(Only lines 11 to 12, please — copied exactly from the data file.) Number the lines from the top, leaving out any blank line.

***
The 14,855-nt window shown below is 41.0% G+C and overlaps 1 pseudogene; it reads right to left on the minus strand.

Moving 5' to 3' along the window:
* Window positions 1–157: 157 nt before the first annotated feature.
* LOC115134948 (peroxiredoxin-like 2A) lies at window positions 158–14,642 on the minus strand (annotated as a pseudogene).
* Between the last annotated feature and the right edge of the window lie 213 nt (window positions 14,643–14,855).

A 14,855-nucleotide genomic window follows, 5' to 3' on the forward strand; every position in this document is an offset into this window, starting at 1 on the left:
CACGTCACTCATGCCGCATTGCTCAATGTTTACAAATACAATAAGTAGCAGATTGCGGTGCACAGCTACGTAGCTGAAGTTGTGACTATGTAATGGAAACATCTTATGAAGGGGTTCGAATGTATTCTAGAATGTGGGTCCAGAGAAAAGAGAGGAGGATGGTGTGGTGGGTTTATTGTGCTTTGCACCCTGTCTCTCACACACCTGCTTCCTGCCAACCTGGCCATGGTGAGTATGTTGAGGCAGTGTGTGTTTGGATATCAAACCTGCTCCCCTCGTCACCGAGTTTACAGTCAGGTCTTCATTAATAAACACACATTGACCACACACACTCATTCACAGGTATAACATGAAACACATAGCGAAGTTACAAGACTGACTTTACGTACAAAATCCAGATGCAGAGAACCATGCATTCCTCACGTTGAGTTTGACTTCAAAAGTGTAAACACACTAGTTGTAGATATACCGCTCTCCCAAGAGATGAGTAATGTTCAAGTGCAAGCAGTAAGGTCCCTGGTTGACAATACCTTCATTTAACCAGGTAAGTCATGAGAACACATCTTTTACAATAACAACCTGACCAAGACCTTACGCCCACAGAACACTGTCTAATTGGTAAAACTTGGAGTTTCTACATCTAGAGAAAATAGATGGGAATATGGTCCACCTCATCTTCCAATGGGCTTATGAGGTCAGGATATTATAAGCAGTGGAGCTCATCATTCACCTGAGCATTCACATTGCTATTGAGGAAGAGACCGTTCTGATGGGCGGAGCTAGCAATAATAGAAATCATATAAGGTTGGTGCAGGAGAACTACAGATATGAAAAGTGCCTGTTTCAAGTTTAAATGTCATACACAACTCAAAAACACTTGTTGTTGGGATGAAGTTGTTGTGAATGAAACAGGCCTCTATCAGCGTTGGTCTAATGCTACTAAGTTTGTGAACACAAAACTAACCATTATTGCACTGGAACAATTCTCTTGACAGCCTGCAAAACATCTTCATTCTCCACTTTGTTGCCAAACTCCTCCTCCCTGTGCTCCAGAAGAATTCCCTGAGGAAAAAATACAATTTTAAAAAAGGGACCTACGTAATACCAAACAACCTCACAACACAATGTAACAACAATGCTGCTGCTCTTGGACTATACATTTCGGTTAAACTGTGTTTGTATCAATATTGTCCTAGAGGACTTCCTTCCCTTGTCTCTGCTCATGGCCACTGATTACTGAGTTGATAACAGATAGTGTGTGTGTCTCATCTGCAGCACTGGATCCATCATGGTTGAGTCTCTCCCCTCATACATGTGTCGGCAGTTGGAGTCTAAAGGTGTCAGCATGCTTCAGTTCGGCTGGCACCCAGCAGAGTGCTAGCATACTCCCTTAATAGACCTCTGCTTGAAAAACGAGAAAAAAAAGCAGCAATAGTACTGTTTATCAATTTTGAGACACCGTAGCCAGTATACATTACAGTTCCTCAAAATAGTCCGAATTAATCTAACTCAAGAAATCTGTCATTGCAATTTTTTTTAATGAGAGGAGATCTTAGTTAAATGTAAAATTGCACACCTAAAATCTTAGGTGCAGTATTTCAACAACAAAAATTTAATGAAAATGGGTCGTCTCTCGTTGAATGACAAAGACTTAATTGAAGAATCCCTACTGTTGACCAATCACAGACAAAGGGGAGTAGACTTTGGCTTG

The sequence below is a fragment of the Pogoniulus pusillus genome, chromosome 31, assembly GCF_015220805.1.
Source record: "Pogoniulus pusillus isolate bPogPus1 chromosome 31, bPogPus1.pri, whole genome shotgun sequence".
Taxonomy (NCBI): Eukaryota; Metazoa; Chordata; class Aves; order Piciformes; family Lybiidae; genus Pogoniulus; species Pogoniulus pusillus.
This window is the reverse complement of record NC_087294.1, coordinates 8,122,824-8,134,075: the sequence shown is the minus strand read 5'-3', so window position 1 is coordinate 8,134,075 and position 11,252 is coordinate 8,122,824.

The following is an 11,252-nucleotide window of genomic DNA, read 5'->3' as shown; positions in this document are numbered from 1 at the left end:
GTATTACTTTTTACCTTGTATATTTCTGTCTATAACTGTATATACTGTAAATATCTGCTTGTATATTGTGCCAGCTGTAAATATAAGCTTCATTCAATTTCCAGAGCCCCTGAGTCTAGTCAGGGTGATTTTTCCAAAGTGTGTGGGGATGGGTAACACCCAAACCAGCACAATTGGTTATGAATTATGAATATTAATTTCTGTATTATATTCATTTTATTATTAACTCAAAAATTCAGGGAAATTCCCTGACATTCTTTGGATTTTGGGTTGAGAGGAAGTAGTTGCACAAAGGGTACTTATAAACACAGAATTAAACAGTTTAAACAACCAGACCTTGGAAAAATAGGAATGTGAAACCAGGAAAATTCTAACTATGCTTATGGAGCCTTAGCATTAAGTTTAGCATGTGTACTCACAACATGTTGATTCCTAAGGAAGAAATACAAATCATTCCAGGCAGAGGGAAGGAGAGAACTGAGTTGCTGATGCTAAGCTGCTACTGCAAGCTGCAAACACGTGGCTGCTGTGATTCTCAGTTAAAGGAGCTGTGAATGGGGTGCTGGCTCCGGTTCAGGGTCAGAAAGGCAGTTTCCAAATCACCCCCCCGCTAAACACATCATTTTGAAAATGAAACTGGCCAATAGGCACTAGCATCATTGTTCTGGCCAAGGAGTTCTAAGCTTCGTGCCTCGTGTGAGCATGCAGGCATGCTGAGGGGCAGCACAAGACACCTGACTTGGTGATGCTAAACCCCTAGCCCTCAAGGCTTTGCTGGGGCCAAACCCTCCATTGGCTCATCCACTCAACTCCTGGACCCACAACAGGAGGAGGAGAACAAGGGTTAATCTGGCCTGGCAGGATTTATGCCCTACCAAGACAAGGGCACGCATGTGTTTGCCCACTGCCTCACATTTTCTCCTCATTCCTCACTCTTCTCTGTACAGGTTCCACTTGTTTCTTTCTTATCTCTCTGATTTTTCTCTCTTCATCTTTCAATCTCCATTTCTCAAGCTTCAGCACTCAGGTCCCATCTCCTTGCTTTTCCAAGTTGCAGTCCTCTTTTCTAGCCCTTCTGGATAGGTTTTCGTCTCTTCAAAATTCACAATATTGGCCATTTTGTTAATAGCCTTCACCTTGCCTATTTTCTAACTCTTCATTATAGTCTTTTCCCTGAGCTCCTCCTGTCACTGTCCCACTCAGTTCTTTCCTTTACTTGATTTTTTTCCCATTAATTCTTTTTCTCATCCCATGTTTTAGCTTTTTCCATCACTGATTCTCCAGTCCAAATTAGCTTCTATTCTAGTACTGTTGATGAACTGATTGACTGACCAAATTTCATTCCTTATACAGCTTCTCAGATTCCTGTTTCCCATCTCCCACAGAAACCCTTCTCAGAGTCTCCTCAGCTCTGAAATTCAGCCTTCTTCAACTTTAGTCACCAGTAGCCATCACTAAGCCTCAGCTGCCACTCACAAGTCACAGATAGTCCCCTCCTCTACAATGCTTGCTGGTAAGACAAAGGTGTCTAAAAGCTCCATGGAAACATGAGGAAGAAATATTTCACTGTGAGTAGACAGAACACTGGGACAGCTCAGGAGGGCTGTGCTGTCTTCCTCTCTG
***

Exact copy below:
This window is the reverse complement of record NC_087294.1, coordinates 8,122,824-8,134,075: the sequence shown is the minus strand read 5'-3', so window position 1 is coordinate 8,134,075 and position 11,252 is coordinate 8,122,824.

The following is an 11,252-nucleotide window of genomic DNA, read 5'->3' as shown; positions in this document are numbered from 1 at the left end: